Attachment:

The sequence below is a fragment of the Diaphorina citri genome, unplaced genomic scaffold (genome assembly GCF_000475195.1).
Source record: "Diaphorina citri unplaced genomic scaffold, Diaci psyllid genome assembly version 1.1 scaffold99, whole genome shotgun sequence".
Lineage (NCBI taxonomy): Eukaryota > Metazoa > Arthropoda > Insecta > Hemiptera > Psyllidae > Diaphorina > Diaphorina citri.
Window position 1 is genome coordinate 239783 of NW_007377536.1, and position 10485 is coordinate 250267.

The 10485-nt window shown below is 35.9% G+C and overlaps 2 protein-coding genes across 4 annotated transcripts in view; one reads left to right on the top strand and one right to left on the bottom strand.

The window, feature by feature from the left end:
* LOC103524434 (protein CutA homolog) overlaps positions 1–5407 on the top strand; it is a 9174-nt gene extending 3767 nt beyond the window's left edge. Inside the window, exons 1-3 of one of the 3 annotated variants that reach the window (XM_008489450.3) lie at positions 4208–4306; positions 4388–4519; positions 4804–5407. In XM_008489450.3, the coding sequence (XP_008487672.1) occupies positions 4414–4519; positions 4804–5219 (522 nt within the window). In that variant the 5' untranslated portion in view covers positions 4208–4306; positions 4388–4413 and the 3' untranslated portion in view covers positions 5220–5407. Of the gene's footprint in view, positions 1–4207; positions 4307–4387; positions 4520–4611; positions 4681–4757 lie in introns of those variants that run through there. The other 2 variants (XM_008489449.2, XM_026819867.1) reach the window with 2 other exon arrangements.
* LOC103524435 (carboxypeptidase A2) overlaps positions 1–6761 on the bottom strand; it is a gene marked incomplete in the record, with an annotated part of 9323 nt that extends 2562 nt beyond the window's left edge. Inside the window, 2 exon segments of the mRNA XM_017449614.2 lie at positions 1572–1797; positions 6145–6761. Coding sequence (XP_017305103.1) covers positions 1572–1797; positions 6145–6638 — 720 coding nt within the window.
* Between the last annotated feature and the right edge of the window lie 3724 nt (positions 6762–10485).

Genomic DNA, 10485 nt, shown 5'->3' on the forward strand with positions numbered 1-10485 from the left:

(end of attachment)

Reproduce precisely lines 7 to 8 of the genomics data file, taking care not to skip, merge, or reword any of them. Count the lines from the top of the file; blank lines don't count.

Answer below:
* LOC103524434 (protein CutA homolog) overlaps positions 1–5407 on the top strand; it is a 9174-nt gene extending 3767 nt beyond the window's left edge. Inside the window, exons 1-3 of one of the 3 annotated variants that reach the window (XM_008489450.3) lie at positions 4208–4306; positions 4388–4519; positions 4804–5407. In XM_008489450.3, the coding sequence (XP_008487672.1) occupies positions 4414–4519; positions 4804–5219 (522 nt within the window). In that variant the 5' untranslated portion in view covers positions 4208–4306; positions 4388–4413 and the 3' untranslated portion in view covers positions 5220–5407. Of the gene's footprint in view, positions 1–4207; positions 4307–4387; positions 4520–4611; positions 4681–4757 lie in introns of those variants that run through there. The other 2 variants (XM_008489449.2, XM_026819867.1) reach the window with 2 other exon arrangements.
* LOC103524435 (carboxypeptidase A2) overlaps positions 1–6761 on the bottom strand; it is a gene marked incomplete in the record, with an annotated part of 9323 nt that extends 2562 nt beyond the window's left edge. Inside the window, 2 exon segments of the mRNA XM_017449614.2 lie at positions 1572–1797; positions 6145–6761. Coding sequence (XP_017305103.1) covers positions 1572–1797; positions 6145–6638 — 720 coding nt within the window.